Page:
The Black AIDS Institute is a leading voice for HIV-related issues affecting Black Americans, receiving more media mentions than any other Black AIDS organization and having assisted the most prominent national Black organizations (e.g., NAACP, Rainbow Push, etc.) to develop their first-ever strategic action plans. The Black AIDS Institute is also a longtime member of the African and Black Diaspora Global Network on HIV and AIDS and has undertaken joint work with Black organizations across the world. Its 2008 report, Left BehindBlack America: A Neglected Priority in the Global AIDS Epidemic, drew worldwide attention in elite media channels and prompted President Clinton to commit the Clinton Foundation to prioritize work to address AIDS in Black America as a component of its mission to fight the global AIDS epidemic. With the next International AIDS Conference planned to be held in 2012 in Washington D.C., a critical window of opportunity exists to identify common challenges faced by Black people across the globe who live in countries outside Africa, create and test new models for more effective action to address these challenges, and forge new models for cooperation, joint learning and coordinated action to address a pandemic that primarily affects Black people. The Institute proposes to use its experiences in the U.S. to build the evidence base for social mobilization to address AIDS issues in Black communities, building toward the 2012 International Conference, where the Institute envisions working with diverse partners in the global Black diaspora to bring unprecedented attention to common AIDS challenges faced by Black people across the globe. The U.S. represents a useful prism for understanding common challenges, identifying new models for action, and driving global awareness and commitment on these issues. Not only does Black America have an unusually extensive and well-organized civil society, but Black America is especially influential across the Black diaspora as a result of America's superpower status and the inspiration drawn from the American civil rights movement. The U.S. also offers a challenging environment in which to test new models for community action. Eight years of political neglect and policy drift after President Clinton's time in office has dramatically weakened America's capacity to respond to its own epidemic, especially in the hardest-hit segment of the U.S. populationBlack America. Structural budgetary deficits are also believed to pose considerable barriers to major new increases in AIDS funding in the U.S. Despite these challenges, the U.S. also serves as potentially fertile territory to use community education and mobilization strategies to overcome these impediments to a more effective response. Through its advocacy, technical support, and innovative programming, the Black AIDS Institute has played a key role in jump-starting the first-ever broad-based mobilization on AIDS within the Black community. However, with the average Black person confronting a risk of dying from AIDS that is eight times higher than the typical white American, time is not on our side. Intensified leadership and action within Black America is urgently needed - - - - - to ensure the community's strongest possible response to this most serious health threat and to hold government leaders accountable for addressing this critical national priority. In essence, the Institute aims to harness the human potential within Black America to generate transformative leadership and real results for Black people and to share these findings with partners in other countries who face similar challenges. In its quest to catalyze a dramatically scaled-up community response to AIDS in Black America, the Black AIDS Institute seeks to address five key needs: (1) AIDS as a central threat to the Black Diaspora. The pandemic primarily affects Black people. The AIDS burden in sub-Saharan Africa is well recognized; the region is home to two-thirds of all people living with HIV, 68% of new HIV infections, 72% of AIDS deaths, and more than 90% of new infections in children (UNAIDS, 2009). Yet the AIDS crisis among Black people is hardly confined to Africa, as the disease is having devastating effects across the Black diaspora. The Caribbean has the second highest rate of HIV in the world (UNAIDS, 2009). Accounting for only 13% of the national population, Black America accounts for 46% of all people living with HIV in the U.S. and 45% of new HIV infections (CDC, 2008). In the United Kingdom, heterosexuals now account for the majority of new HIV infections, with African immigrants representing more than two-thirds of such cases (U.K. Health Protection Agency, 2008). Indeed, across Europe, Black people who acquired HIV in their country of origin represent a growing share of new HIV diagnoses - - - - - 17% in 2007 (Eurosurveillance, 2008). These epidemics reflect common dynamics. Regardless of their geographic locations, most Black people living with HIV are low-income; epidemics among Black populations involve extensive heterosexual HIV transmission, often driven by low rates of male circumcision and a high prevalence of sexual concurrency; the epidemics involve significant numbers of women and children, with gender dynamics often undermining the ability of women and girls to protect themselves; and national governments have often been slow to respond (see Black AIDS Institute, 2008). (2) Black America's Important Role in the Global AIDS Epidemic and the Epidemic's Unique Threat to African Americans within the U.S. Were Black America a country in its own right, it would rank 16th in the number of HIV-infected individuals and outrank seven of the 15 PEPFAR focus countries (Black AIDS Institute, 2008- data drawn from UNAIDS, 2008, and CDC, 2008). In 2008, Black people were nearly nine times more likely to be diagnosed with HIV than whites in the U.S. (CDC, 2008). AIDS is the leading cause of death among Black women in the U.S. between 25-34 and the second leading cause of death among Black men between 35-44 (CDC, 2007). Only robust, broad-ranging leadershipextending from the grassroots to Black churches to foremost civic and political leaders will reverse this severe health crisis. (3) Inadequate HIV Testing Rates Among Black Americans. According to CDC, Black Americans are less likely than whites to be tested early. Delayed diagnosis of HIV infection significantly worsens medical outcomes and contributes to unknowing HIV transmission. A key aim of the Black AIDS Institute's commitment is to accelerate the development within Black communities of a strong social norm that every Black American should know his or her HIV status. (4) Inadequate Community Awareness and Leadership. Although Black Americans are significantly more likely than their white or Latino counterparts to regard AIDS as one of the top two health problems, the percentage of Black Americans who report having heard a lot about HIV declined from 62% in 2006 to 33% in 2009 (Henry J. Kaiser Family Foundation, 2010). Over the last two years, the Black AIDS Institute assisted 14 leading national Black civic and political organizations to develop their first-ever strategic AIDS action plans, which has led to the hiring within these organizations of full-time AIDS focal points to implement HIV-focused initiatives and help mainstream AIDS work within the broader Black cultural and political agenda. Having established the foundation for greater community leadership, the challenge now is to convert this burgeoning community capacity into robust, unprecedented action. AIDS needs to become a central priority for each of these organizations, and the commitment to the AIDS response must extend from national headquarters to state and local chapters and affiliates throughout the U.S. (5) A Flagging U.S. Government Commitment. During the eight years after President Clinton left office, America's response to its own epidemic stagnated, even as the country was exhibiting extraordinary leadership on global AIDS issues. Ultimately, no one can solve Black America's AIDS problem but Black America, but the Black community needs a partner in the federal government. Today, though, with discretionary HIV spending failing to keep pace with inflation, more than 2,000 people nationwide are on waiting lists for life-saving AIDS drugs in the world's richest and most powerful country. As the epidemic has become firmly centered in Black America, the federal government's commitment to HIV prevention has also withered; in 2010, HIV prevention expenditures account for only 3% of federal spending on HIV (Henry J. Kaiser Family Foundation, 2010). The launch of a new national AIDS strategy offers a unique opportunity to reverse the recent history of drift and neglect in America's AIDS response. Given the degree to which the federal effort on AIDS has weakened over the last decade, it is critical that we use the new AIDS strategy to strengthen national AIDS commitment and to generate a meaningful partnership between the federal government and the Black community.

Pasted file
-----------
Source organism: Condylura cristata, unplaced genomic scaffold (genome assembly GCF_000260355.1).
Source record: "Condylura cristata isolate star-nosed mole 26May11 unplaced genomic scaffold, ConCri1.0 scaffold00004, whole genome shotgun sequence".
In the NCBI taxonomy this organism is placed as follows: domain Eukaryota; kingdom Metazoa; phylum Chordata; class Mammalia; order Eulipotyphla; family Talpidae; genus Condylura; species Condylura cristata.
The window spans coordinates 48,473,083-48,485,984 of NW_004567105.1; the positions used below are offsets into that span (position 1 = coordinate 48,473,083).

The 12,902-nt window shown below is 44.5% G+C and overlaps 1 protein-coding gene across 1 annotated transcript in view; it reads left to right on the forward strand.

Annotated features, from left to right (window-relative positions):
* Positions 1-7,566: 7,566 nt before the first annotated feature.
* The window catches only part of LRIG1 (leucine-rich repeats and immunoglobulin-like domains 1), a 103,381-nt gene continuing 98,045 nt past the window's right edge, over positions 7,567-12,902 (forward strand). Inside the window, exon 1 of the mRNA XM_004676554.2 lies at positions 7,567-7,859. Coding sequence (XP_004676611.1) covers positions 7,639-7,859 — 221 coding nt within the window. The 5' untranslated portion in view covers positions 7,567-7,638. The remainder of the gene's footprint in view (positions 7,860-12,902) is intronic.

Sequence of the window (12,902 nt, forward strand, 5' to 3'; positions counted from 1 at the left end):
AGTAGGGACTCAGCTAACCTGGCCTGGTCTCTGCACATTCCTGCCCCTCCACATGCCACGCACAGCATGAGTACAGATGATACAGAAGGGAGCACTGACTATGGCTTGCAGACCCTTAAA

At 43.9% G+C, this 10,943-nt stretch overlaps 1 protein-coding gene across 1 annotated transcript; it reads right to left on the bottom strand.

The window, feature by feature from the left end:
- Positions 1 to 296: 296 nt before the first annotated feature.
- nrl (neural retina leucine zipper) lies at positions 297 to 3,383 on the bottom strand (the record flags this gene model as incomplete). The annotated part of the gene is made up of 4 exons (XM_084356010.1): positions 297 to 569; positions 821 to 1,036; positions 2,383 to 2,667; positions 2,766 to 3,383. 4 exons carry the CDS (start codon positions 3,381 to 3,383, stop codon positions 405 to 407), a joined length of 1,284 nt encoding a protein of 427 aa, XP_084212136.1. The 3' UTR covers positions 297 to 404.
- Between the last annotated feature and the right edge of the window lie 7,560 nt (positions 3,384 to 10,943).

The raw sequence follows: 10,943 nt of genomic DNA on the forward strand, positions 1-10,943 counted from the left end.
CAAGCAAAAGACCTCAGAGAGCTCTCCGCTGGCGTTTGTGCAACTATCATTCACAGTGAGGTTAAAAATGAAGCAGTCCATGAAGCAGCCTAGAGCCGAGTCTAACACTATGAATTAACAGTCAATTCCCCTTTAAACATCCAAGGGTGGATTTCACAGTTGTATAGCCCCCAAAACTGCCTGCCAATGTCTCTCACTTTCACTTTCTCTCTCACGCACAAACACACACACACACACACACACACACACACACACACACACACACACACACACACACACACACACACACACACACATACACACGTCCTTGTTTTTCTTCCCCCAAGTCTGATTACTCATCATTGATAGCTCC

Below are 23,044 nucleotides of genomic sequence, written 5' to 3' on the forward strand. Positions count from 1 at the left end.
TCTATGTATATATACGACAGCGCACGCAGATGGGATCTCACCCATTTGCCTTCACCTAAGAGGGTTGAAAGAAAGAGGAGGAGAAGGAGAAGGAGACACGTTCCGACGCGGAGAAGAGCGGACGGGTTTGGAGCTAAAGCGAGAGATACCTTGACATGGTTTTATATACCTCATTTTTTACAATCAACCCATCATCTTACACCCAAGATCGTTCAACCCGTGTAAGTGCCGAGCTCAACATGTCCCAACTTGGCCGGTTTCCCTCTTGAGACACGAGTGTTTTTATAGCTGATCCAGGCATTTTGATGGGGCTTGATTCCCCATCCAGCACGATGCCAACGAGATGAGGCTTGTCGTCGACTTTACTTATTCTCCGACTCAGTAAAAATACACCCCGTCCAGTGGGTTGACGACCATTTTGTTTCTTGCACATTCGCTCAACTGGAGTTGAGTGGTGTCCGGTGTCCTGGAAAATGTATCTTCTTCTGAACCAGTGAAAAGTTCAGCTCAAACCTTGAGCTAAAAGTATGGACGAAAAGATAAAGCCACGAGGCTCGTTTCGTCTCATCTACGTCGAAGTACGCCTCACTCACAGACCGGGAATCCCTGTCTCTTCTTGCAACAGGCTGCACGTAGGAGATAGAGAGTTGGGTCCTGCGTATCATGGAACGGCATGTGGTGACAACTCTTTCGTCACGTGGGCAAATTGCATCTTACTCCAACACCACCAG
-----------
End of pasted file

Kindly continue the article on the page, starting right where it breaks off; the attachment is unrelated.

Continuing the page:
The Black AIDS Institute seeks partners to provide financial support for their recently conceived HIV Science and Treatment College, which isa new component of the African-American HIV University (AAHU) and the Institute's flagship training and capacity-building program. The year-long training will involve 45 days of intensive classroom training conducted by HIV science and treatment experts. These trainings will focus on basic facts about HIV prevention and pathogenesis, biomedical HIV prevention and treatment options, clinical trial participation, and health care delivery and payment. Participants will also learn practical skills, such as how best to engage, educate and motivate members of their communities; and how to situate HIV treatment and care navigation programs within their own organizations. During the year-long program, participants will return to their own organizations to put their newfound skills into practice, benefiting at each stage from the guidance and technical support of trained Black AIDS Institute staff.